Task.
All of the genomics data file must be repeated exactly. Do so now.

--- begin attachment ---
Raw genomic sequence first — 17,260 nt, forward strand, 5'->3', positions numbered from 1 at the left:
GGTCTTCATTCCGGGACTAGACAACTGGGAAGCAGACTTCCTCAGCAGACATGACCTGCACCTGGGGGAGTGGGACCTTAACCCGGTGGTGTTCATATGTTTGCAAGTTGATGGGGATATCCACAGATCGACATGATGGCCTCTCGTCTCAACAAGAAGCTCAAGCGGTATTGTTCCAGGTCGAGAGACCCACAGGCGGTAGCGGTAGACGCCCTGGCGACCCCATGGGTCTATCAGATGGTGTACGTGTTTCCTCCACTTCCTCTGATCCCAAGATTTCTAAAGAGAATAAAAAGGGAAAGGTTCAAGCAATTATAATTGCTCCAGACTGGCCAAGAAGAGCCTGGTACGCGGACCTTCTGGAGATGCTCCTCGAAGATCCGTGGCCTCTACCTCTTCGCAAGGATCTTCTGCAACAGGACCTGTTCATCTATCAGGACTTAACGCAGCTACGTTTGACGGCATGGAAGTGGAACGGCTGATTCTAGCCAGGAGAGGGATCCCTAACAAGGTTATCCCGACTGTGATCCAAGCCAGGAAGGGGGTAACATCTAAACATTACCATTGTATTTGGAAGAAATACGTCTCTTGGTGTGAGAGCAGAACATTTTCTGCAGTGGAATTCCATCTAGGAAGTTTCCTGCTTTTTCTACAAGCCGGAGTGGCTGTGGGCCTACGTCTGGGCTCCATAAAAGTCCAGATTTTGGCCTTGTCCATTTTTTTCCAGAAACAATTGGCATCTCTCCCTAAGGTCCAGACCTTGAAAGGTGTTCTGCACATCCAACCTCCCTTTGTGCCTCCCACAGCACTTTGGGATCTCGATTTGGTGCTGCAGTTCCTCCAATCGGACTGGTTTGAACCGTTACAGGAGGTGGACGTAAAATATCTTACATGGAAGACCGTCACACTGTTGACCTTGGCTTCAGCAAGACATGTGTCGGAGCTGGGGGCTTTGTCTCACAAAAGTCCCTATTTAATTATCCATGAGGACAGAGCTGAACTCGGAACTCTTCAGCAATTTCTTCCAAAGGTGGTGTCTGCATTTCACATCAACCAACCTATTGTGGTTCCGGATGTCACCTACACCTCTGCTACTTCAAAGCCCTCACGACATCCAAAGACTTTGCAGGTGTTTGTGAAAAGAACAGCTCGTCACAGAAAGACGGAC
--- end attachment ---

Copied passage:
Raw genomic sequence first — 17,260 nt, forward strand, 5'->3', positions numbered from 1 at the left:
GGTCTTCATTCCGGGACTAGACAACTGGGAAGCAGACTTCCTCAGCAGACATGACCTGCACCTGGGGGAGTGGGACCTTAACCCGGTGGTGTTCATATGTTTGCAAGTTGATGGGGATATCCACAGATCGACATGATGGCCTCTCGTCTCAACAAGAAGCTCAAGCGGTATTGTTCCAGGTCGAGAGACCCACAGGCGGTAGCGGTAGACGCCCTGGCGACCCCATGGGTCTATCAGATGGTGTACGTGTTTCCTCCACTTCCTCTGATCCCAAGATTTCTAAAGAGAATAAAAAGGGAAAGGTTCAAGCAATTATAATTGCTCCAGACTGGCCAAGAAGAGCCTGGTACGCGGACCTTCTGGAGATGCTCCTCGAAGATCCGTGGCCTCTACCTCTTCGCAAGGATCTTCTGCAACAGGACCTGTTCATCTATCAGGACTTAACGCAGCTACGTTTGACGGCATGGAAGTGGAACGGCTGATTCTAGCCAGGAGAGGGATCCCTAACAAGGTTATCCCGACTGTGATCCAAGCCAGGAAGGGGGTAACATCTAAACATTACCATTGTATTTGGAAGAAATACGTCTCTTGGTGTGAGAGCAGAACATTTTCTGCAGTGGAATTCCATCTAGGAAGTTTCCTGCTTTTTCTACAAGCCGGAGTGGCTGTGGGCCTACGTCTGGGCTCCATAAAAGTCCAGATTTTGGCCTTGTCCATTTTTTTCCAGAAACAATTGGCATCTCTCCCTAAGGTCCAGACCTTGAAAGGTGTTCTGCACATCCAACCTCCCTTTGTGCCTCCCACAGCACTTTGGGATCTCGATTTGGTGCTGCAGTTCCTCCAATCGGACTGGTTTGAACCGTTACAGGAGGTGGACGTAAAATATCTTACATGGAAGACCGTCACACTGTTGACCTTGGCTTCAGCAAGACATGTGTCGGAGCTGGGGGCTTTGTCTCACAAAAGTCCCTATTTAATTATCCATGAGGACAGAGCTGAACTCGGAACTCTTCAGCAATTTCTTCCAAAGGTGGTGTCTGCATTTCACATCAACCAACCTATTGTGGTTCCGGATGTCACCTACACCTCTGCTACTTCAAAGCCCTCACGACATCCAAAGACTTTGCAGGTGTTTGTGAAAAGAACAGCTCGTCACAGAAAGACGGAC